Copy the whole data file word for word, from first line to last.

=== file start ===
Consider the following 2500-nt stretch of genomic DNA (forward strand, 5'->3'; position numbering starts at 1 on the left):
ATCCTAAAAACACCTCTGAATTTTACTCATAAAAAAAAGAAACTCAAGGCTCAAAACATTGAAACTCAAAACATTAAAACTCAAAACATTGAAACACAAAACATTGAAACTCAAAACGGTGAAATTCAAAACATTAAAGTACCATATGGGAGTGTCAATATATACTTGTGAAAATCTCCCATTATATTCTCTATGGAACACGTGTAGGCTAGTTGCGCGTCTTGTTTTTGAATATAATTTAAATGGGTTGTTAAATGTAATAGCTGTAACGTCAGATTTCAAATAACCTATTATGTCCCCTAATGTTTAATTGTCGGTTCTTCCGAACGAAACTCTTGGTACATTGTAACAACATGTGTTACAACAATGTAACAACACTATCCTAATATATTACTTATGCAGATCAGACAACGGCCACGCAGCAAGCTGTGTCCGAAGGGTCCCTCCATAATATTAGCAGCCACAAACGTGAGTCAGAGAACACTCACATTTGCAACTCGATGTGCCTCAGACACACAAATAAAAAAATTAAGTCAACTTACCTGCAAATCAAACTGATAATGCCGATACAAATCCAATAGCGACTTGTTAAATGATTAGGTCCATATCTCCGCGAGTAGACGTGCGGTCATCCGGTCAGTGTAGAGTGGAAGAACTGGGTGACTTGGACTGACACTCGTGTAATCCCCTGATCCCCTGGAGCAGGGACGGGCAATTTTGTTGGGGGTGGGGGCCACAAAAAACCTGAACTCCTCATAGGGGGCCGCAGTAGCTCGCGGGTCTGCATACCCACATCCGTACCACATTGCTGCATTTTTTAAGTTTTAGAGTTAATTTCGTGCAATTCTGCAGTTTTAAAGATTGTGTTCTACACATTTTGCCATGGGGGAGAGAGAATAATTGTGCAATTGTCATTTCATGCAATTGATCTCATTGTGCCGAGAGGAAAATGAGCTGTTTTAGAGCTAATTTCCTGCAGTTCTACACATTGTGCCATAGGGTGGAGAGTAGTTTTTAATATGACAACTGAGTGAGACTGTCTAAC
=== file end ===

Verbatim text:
Consider the following 2500-nt stretch of genomic DNA (forward strand, 5'->3'; position numbering starts at 1 on the left):
ATCCTAAAAACACCTCTGAATTTTACTCATAAAAAAAAGAAACTCAAGGCTCAAAACATTGAAACTCAAAACATTAAAACTCAAAACATTGAAACACAAAACATTGAAACTCAAAACGGTGAAATTCAAAACATTAAAGTACCATATGGGAGTGTCAATATATACTTGTGAAAATCTCCCATTATATTCTCTATGGAACACGTGTAGGCTAGTTGCGCGTCTTGTTTTTGAATATAATTTAAATGGGTTGTTAAATGTAATAGCTGTAACGTCAGATTTCAAATAACCTATTATGTCCCCTAATGTTTAATTGTCGGTTCTTCCGAACGAAACTCTTGGTACATTGTAACAACATGTGTTACAACAATGTAACAACACTATCCTAATATATTACTTATGCAGATCAGACAACGGCCACGCAGCAAGCTGTGTCCGAAGGGTCCCTCCATAATATTAGCAGCCACAAACGTGAGTCAGAGAACACTCACATTTGCAACTCGATGTGCCTCAGACACACAAATAAAAAAATTAAGTCAACTTACCTGCAAATCAAACTGATAATGCCGATACAAATCCAATAGCGACTTGTTAAATGATTAGGTCCATATCTCCGCGAGTAGACGTGCGGTCATCCGGTCAGTGTAGAGTGGAAGAACTGGGTGACTTGGACTGACACTCGTGTAATCCCCTGATCCCCTGGAGCAGGGACGGGCAATTTTGTTGGGGGTGGGGGCCACAAAAAACCTGAACTCCTCATAGGGGGCCGCAGTAGCTCGCGGGTCTGCATACCCACATCCGTACCACATTGCTGCATTTTTTAAGTTTTAGAGTTAATTTCGTGCAATTCTGCAGTTTTAAAGATTGTGTTCTACACATTTTGCCATGGGGGAGAGAGAATAATTGTGCAATTGTCATTTCATGCAATTGATCTCATTGTGCCGAGAGGAAAATGAGCTGTTTTAGAGCTAATTTCCTGCAGTTCTACACATTGTGCCATAGGGTGGAGAGTAGTTTTTAATATGACAACTGAGTGAGACTGTCTAAC